Making Something Great

What does it really take to create something great? A product that inspires, delights, amuses and still and serves a purpose. It’s a tough question, and one that elicits many different responses. However some patterns continue to persist over and over again. Below I have listed 9 principles I believe are vital ingredients in the creation of a great product.

  1. Innovation and invention. Contrary to the definition, most inventions are actually based on the inspiration of someone else’s design, or lack there of. It is important to remember to observe and brainstorm with out boundaries. Encourage your team to come up with impossible ideas, original ideas, goofy and wacky ideas. Sure, most will be ridiculous, but one, or two combined may make something no one would have ever considered before. Think about this, Thomas Edison didn’t actually “invent” the light bulb as much as he successfully modified an idea from 50 years earlier and found a way to make it practical.
  2. Design for the future. When you limit your designs to fit within current technological constraints, then you’re doing just that. Limiting your designs. Think out side the box. What if it could do this? What if that existed? Let technology come to you and never take for granted what your developers can come up with. If you have an idea, odds are they can come up with some way to make it happen. Though most won’t admit it, developers can be amazingly creative with technology.
  3. Fail. Fail and be proud of it. You just discovered a solution that doesn’t work, and that is a success. Learn from your mistakes and failure will lead you to a solution. Celebrate it. A culture that isn’t given the opportunity to fail successfully isn’t given the opportunity to succeed.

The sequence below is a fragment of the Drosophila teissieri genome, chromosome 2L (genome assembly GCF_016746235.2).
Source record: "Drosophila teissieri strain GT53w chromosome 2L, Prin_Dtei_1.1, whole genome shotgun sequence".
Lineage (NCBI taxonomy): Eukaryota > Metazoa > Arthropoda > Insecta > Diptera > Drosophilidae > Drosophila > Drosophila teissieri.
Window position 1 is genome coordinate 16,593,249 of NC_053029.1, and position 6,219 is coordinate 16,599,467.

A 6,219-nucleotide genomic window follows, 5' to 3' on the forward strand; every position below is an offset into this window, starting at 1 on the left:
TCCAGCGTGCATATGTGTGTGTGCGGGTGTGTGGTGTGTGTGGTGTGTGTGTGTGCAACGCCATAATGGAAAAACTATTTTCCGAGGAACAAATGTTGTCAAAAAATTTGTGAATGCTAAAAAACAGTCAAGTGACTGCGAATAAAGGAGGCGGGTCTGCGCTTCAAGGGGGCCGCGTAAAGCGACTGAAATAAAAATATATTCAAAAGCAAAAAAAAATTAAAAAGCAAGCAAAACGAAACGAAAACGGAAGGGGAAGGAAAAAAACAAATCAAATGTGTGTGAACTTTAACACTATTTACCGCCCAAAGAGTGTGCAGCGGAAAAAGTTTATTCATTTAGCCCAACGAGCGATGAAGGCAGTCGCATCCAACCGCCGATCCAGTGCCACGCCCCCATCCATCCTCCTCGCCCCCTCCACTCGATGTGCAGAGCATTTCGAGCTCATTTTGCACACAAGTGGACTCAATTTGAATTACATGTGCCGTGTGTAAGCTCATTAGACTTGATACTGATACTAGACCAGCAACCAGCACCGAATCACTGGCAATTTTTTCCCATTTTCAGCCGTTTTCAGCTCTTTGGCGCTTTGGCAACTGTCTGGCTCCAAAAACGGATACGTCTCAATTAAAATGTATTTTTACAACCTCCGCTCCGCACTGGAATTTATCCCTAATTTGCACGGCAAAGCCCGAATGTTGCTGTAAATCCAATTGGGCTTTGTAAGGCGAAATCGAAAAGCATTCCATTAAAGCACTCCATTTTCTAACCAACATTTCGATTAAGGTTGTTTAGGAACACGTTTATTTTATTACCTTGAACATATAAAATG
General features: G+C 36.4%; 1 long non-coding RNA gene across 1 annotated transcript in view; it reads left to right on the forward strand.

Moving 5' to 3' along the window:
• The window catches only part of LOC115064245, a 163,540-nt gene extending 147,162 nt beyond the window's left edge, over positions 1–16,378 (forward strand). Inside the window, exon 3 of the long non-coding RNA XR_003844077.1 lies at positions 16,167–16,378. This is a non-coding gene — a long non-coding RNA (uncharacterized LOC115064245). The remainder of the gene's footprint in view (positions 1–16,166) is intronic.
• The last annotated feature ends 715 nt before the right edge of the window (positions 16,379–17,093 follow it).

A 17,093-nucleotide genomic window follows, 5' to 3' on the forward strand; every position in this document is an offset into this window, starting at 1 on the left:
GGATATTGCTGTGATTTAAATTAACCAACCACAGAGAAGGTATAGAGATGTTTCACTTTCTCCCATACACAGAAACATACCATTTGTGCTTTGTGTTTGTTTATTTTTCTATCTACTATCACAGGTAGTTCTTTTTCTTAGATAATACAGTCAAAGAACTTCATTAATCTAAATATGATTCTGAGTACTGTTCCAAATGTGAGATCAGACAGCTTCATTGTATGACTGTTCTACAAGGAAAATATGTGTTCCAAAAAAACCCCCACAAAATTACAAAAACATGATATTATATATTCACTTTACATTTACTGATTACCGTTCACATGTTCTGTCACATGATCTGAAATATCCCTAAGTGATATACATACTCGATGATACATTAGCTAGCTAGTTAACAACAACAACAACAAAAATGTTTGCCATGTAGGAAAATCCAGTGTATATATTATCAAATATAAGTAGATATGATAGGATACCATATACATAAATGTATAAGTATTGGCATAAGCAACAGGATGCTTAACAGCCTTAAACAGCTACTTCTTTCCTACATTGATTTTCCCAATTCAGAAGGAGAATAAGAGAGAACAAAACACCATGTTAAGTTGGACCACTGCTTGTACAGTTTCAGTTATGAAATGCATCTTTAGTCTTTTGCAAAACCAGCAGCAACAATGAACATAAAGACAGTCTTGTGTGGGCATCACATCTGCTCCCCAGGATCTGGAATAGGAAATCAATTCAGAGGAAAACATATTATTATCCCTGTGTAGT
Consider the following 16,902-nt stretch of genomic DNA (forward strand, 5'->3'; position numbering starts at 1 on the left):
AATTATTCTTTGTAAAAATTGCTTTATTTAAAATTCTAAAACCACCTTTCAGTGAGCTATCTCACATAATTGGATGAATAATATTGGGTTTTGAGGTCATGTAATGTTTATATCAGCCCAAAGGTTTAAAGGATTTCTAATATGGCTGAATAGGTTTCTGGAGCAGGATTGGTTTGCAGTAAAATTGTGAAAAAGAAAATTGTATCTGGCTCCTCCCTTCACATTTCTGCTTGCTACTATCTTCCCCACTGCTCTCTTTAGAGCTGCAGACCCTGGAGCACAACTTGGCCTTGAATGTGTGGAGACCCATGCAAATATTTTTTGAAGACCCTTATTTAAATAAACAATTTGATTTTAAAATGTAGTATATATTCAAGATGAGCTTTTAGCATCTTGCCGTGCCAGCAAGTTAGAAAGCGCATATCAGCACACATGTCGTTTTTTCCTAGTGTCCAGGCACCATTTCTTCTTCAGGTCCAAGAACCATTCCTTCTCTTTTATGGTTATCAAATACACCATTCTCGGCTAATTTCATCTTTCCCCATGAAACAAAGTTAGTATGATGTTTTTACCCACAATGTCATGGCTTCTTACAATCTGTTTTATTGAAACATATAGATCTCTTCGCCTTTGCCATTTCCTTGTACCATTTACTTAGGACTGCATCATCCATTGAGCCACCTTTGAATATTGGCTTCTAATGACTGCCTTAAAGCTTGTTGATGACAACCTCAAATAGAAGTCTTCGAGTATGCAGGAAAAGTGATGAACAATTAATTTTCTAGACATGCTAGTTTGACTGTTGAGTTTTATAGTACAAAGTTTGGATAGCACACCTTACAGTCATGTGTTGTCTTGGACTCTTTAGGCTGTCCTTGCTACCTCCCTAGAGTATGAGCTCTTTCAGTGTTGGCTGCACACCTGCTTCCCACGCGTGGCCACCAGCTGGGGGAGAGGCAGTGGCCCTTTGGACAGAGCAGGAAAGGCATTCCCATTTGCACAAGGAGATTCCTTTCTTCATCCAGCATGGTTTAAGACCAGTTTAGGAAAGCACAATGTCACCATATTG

4. Don’t forget who you’re designing for. In the end, someone has to be able to use this thing you’re creating. It may be you, it may not be. At some level try to reach out to your audience, the end users. Who ever it is that will ultimately spend time with the product. Quietly sit and watch them use it if you can. Observation can provide you with multitudes of information. User research doesn’t always have to be external either. If the people on your team embody your users, then genuinely using the product yourself can highlight issues and opportunities you never noticed before.
  5. Wash, rinse, and repeat. Remember the first iPod? Have you seen the latest one? It’s still an IPod, but it’s a far cry from where it started. Apple continues to iterate their design and  improve on it. A designers job is never done, so if it’s not broken, make it better. Iteration shouldn’t just be done on the final product either. Iteration should be done on every design leading up to production too. Create as many different solutions as possible then incorporate the best parts of each, and iterate again.
  6. Quality. You may have designed the next big thing, but if your company can’t produce the product to deliver quality performance and stability, it won’t matter. Think about it, would the iPod be as popular if you music skipped? Would Google be as popular if the top 10 search results always took you to error pages? What if it took 5 minutes to perform the search in the first place? Your design needs a solid platform to stand on in order to be successful.
  7. Emotion. Without a little personality, Pinocchio would just be a wooden doll. You have to breathe some life into your product. Give it emotion. This can be done many ways from the way a product looks to the way it responds. Sound, size, color, text, etc. Be friendly.Add delights, little pieces of fun that will make your product that much more enjoyable to use. Simple little niceties can go a long way.
  8. Keep your eye on the ball. When designing be sure to keep a set of core goals in mind at all times. These goals are the purpose of your design, the problem it is trying to solve. This list should be short but clear. Without alignment with these goals you may find your design succumbing to feature creep. Keep you design focused on the point.
  9. Have patience. Great design takes time, and it takes a culture willing to wait for it and work for it. Not every design is a winner either. Find a support network where you can grow your ideas and let them flourish. In the mean time continue to learn and refine your talents on smaller projects. Use this time as an opportunity to prepare your self with the skills you’ll need when a bigger opportunity presents itself.